Heat or ice: which is best for your pain or injury?


Earle Logan
@EarleLogan2


28 July 2015

Why do we turn to heat or ice?

Cold and heat therapies are an easy, natural and inexpensive ways to help relieve pain, so it’s little wonder they are so popular.

They are generally very efficient at their job, and understanding which is the best one to use for particular pains and aches can help you ease soreness, stiffness, swelling and inflammation faster, as well as prevent them from getting worse.

HEAT

Whether it be wrapping up warm in the winter, taking a warm bath or using a hot water bottle wrapped in a towel, heat is used in situation where circulation is poor. Heat causes the blood vessels to dilate (open up), which stimulates blood circulation to help heal damaged tissues. The warmth also helps to relax sore muscles, ease muscle spasms and stiffness, as well as alleviate pain.

When to use heat

For chronic problems – such as pains which have lasted for at least a week or for muscle and joint conditions that affect people’s lives for months or years, such as arthritis, fibromyalgia or sciatica- apply heat. Circulation in these conditions is often compromised because of scar tissue, compressed blood vessels or crushed nerves. Heat also helps to ease chronically stiff joints e.g. long-standing neck pain and back pain.

Cold fingers – heat improves blood flow by relaxing the tiny muscles that constrict blood vessels.

Muscle stiffness (without swelling) e.g. after exercise or fibromyalgia – heat improves blood flow, improving flexibility and so reducing injury.

Joint pain and/or stiffness (without swelling) e.g. arthritis and stiffness first thing in the morning – heat helps the tendons and ligaments improving flexibility, which helps ease joint pain and stiffness.

Injured areas after the swelling has gone down e.g. wrists or ankles – heat relaxes the muscles in the area that may still be tense, improving flexibility.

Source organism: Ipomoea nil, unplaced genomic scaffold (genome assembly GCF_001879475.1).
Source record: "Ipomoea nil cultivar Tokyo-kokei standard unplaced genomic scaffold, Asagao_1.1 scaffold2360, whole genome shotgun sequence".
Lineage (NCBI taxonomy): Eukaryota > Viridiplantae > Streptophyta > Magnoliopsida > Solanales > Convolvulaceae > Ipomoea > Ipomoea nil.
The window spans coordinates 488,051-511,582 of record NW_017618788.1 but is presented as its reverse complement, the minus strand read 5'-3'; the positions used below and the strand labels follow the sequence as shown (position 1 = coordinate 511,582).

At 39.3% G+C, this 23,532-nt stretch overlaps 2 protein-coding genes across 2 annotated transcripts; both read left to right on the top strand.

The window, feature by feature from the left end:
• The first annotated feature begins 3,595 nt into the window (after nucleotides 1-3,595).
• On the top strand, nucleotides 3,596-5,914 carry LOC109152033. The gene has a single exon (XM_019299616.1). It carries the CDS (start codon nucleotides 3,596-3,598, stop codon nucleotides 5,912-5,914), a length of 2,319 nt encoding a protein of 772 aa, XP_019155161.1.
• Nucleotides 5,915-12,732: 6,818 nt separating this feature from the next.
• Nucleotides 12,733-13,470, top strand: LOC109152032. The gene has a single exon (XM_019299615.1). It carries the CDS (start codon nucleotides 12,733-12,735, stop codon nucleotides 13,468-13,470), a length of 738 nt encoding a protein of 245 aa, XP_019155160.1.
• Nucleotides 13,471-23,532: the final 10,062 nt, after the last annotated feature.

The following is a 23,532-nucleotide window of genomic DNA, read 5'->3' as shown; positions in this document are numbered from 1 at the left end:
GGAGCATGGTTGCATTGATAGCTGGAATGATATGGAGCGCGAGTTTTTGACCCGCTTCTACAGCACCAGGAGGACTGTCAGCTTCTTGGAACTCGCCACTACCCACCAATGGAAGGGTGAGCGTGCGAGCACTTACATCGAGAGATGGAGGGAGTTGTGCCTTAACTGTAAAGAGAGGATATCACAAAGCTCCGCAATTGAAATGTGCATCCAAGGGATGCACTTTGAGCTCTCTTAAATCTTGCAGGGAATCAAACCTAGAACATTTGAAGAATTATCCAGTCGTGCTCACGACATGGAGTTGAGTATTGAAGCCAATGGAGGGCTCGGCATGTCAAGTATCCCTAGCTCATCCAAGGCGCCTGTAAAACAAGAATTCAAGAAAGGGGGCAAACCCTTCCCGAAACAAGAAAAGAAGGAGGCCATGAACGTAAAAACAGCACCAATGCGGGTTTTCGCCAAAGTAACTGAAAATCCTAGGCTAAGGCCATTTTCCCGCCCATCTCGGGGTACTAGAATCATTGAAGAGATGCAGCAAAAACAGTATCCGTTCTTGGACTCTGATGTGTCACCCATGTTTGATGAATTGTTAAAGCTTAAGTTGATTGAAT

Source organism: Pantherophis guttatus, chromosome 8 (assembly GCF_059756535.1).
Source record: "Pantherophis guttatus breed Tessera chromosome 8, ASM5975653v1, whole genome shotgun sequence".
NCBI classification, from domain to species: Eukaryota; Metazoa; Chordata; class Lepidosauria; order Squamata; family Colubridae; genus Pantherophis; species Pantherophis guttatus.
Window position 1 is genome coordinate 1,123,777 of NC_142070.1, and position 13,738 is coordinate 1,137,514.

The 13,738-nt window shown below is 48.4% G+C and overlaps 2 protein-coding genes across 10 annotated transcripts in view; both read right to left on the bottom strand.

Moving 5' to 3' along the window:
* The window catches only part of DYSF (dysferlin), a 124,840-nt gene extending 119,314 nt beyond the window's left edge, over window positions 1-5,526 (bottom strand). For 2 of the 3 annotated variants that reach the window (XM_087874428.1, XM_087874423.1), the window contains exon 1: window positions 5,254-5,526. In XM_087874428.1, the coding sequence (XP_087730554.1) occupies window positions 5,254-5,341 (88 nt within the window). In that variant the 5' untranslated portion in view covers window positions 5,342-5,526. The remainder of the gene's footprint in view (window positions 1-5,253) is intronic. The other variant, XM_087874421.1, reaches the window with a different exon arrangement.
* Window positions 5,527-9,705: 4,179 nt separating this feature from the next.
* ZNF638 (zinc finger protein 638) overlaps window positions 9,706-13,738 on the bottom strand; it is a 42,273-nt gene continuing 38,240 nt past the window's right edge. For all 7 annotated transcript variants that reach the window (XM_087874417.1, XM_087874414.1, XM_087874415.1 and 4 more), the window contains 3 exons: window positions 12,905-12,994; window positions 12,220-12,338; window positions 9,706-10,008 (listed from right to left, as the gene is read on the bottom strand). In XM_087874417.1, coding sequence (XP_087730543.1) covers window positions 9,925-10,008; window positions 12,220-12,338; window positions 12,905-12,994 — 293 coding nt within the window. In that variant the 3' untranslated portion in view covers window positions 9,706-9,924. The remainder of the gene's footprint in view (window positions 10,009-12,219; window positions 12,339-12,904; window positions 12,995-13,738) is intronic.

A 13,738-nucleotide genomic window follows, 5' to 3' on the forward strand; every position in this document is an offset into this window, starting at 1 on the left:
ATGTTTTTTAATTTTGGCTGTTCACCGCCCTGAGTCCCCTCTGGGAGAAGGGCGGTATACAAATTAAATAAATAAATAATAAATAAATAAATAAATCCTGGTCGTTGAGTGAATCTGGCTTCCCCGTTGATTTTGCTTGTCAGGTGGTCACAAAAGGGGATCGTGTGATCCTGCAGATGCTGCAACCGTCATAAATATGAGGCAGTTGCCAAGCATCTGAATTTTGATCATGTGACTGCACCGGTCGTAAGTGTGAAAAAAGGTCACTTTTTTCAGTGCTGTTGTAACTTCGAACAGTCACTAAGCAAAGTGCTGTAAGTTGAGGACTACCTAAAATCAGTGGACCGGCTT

Trapped nerves – heat stimulates nerves and improves their blood supply.

Prior to physical activity – applying heat before activity stimulates blood flow, warming up muscles and making tendons more flexible, which helps to reduce the risk of injury and ongoing problems.

How to apply heat

There are many different ways heat can be applied including hot water bottles, heating pads, heated gel packs, heat wraps, wheat bag, heat creams, warm shower, sauna or a long soothing hot bath.

Tip: The heat should be warm, not excessive. Don’t apply heat for longer than 20 minutes and if applying directly to skin, make sure you protect your skin from burns or scalds by wrapping a thin towel around any heat device.

ICE

Cold therapies such as ice packs or ice baths are used when swelling and redness are present due to increased circulation. Using cold/ice as a treatment can help to reduce swelling by constricting blood vessels (reducing circulation) and although often uncomfortable at first, it can also numb pain.

When to apply cold/ice

For acute conditions – acute pain is that which appears suddenly but eases after a day or two, perhaps a week if you have really overdone the new exercise routine or fallen and hurt yourself. Bear in mind that pain might initially be experienced whilst working hard, as lactic acid builds up. This will have cleared soon after stopping.

The pain experienced in the 12-48 hrs following over-exertion is due to many very small injuries to the muscle fibres or to the tendons that attach the muscles to the bones. Blood rushing to the area causes inflammation, redness and tenderness, therefore cold is used to reduce blood circulation.

Injury (with swelling)  such as sprains or muscle strains – use immediately after an injury. Cold keeps swelling reasonable so you can still use the area, therefore maintaining movement.

General inflammation or tenderness – the swelling that occurs with inflammation is also accompanied by pain. Cold helps numb sharp pain and reduce inflammation.

Muscle soreness after exercise – cold baths for muscles or cold applications for joints mean you’ll be back in action sooner, as this helps to lessen wear and tear of muscles and joints.

Burns – cold helps preserve damaged tissue and reduces nerve pain.

Gout – ice can help calm gout flare ups and numb pain.

1 Comments

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  • jacquii Thomas's photo avatar
    jacquii Thomas — 06.06.2017 06:05
    Ice packs are good for muscles pain hot or cold.

    Reply

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